Am I the only one who stands there for a good 5 minutes squeezing my avocado to determine whether it’s ripe? No? Just me? Too often has my kitchen knife doubled up as a saw as I’ve battled my way into this fruit. Cue the produce sticker. Short of saving my arm muscles a much needed workout with their ‘Ripe!’ shout out, these stickers benefit us in several ways. Not only do they save the cashier that inevitable sigh as they punch in a product code, they also inform the buyer whether what they’re buying is organic, non-organic or genetically modified. For those of us who are conscious about what we eat, these pesky little stickers are enormously important. Pesky because, like the infamous hair band, they always seem to turn up in strangest of places. And if it wasn’t annoying enough having to prise the sticker off your shoe, the place we least want to find it is in our compost heap.
Although produce stickers are largely made from paper, which takes around two to three weeks to biodegrade, the film that coats the surface of these stickers is commonly made from plastic. Plastic is not broken down by bacteria in the earth and so can take up to hundreds, even thousands of years to decompose. So even though a sticker may seem trivial when set against the millions of soda bottles we dispose of, these stickers soon multiply to create a bigger blot on our landfills that leave us in an even ’stickier’ situation.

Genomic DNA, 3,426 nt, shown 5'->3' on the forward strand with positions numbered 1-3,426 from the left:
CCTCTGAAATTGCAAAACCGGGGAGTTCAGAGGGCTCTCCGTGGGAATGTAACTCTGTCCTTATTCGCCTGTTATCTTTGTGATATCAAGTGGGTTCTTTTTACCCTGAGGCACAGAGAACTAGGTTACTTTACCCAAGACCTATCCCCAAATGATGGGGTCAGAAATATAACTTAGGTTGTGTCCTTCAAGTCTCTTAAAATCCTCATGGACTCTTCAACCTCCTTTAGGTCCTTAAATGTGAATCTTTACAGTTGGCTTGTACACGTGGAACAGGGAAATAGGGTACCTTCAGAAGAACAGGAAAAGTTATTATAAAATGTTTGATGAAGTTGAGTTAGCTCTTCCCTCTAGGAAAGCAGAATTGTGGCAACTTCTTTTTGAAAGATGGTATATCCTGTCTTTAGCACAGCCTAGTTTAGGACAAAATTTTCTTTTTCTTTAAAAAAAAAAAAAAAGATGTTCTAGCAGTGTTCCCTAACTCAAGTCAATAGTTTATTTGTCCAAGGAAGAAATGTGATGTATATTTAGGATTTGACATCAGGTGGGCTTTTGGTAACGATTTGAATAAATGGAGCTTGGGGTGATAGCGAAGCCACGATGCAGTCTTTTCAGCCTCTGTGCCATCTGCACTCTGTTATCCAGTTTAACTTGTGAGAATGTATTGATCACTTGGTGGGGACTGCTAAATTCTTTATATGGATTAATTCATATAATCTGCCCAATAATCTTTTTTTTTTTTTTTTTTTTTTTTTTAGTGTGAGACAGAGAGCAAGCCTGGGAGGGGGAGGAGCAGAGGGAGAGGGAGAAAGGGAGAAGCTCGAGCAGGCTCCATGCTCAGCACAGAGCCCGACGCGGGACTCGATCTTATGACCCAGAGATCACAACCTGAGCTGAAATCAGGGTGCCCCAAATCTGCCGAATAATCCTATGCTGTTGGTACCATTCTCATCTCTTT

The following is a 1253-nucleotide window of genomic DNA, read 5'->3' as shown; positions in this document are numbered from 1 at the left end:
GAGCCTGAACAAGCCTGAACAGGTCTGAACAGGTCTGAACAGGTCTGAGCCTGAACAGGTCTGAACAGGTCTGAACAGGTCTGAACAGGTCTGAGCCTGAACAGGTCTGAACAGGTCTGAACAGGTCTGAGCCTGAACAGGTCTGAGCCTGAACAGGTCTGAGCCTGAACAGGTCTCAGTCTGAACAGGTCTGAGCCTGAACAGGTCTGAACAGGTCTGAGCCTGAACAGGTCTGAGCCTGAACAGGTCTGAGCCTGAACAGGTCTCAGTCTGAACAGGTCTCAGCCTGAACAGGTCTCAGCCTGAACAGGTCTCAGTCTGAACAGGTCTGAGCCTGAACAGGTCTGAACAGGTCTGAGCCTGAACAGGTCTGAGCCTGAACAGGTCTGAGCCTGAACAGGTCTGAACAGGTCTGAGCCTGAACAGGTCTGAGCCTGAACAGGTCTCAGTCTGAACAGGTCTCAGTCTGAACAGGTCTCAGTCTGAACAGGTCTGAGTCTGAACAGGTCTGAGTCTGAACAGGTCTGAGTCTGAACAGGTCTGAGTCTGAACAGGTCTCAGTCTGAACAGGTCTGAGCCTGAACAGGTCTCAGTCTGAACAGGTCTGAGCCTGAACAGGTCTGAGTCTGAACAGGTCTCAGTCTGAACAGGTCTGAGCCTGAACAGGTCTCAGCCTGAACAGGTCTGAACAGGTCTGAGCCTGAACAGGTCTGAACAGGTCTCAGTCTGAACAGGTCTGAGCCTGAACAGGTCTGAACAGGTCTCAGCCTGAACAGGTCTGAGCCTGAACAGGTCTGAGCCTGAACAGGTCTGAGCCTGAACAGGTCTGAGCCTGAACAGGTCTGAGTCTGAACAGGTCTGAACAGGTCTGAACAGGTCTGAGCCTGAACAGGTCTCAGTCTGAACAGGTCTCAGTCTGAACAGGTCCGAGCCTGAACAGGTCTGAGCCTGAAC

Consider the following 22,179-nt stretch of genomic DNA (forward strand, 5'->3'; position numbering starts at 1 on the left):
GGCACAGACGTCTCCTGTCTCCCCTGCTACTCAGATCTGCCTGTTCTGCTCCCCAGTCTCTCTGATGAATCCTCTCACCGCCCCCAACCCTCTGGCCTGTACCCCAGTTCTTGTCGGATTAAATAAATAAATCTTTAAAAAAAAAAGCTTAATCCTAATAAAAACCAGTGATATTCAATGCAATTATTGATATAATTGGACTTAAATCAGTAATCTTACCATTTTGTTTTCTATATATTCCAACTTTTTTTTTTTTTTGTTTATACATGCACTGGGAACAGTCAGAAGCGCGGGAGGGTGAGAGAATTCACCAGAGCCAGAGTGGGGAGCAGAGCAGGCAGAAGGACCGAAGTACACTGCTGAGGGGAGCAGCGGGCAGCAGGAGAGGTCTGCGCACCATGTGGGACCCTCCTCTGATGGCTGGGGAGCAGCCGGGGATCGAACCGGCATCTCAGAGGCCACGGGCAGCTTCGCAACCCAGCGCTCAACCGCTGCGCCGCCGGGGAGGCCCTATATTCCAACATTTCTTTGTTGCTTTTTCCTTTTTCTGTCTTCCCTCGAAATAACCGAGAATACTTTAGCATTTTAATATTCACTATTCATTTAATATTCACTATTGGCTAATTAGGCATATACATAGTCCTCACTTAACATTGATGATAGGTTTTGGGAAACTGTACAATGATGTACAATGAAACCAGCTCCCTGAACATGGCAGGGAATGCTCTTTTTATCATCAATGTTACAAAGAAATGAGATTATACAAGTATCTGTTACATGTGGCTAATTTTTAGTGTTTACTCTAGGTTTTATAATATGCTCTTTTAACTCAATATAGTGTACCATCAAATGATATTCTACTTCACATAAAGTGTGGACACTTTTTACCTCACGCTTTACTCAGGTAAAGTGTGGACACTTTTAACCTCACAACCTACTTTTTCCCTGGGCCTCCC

Our growing concern for the environment is reflected in the packaging industries’ increasing measures to replace these harmful materials with economic and environmental substitutes. For example, environmentally concerned company Water in a Box has found an alternative solution to plastic drinks packaging, by containing their water in the biodegradable material paperboard. Surely then, it is not implausible to create a biodegradable adhesive sticker? Edible ones would also be acceptable. Preferably chocolate flavoured please.
The print and packaging industries are integral to our world. Even if produce stickers aren’t at the top of the to-do list, or even in the middle, they are a constant ‘sticking’ point in our brain that reminds us to look towards our world’s future. It is already encouraging to see these companies come up with innovative methods to contribute to environmental change.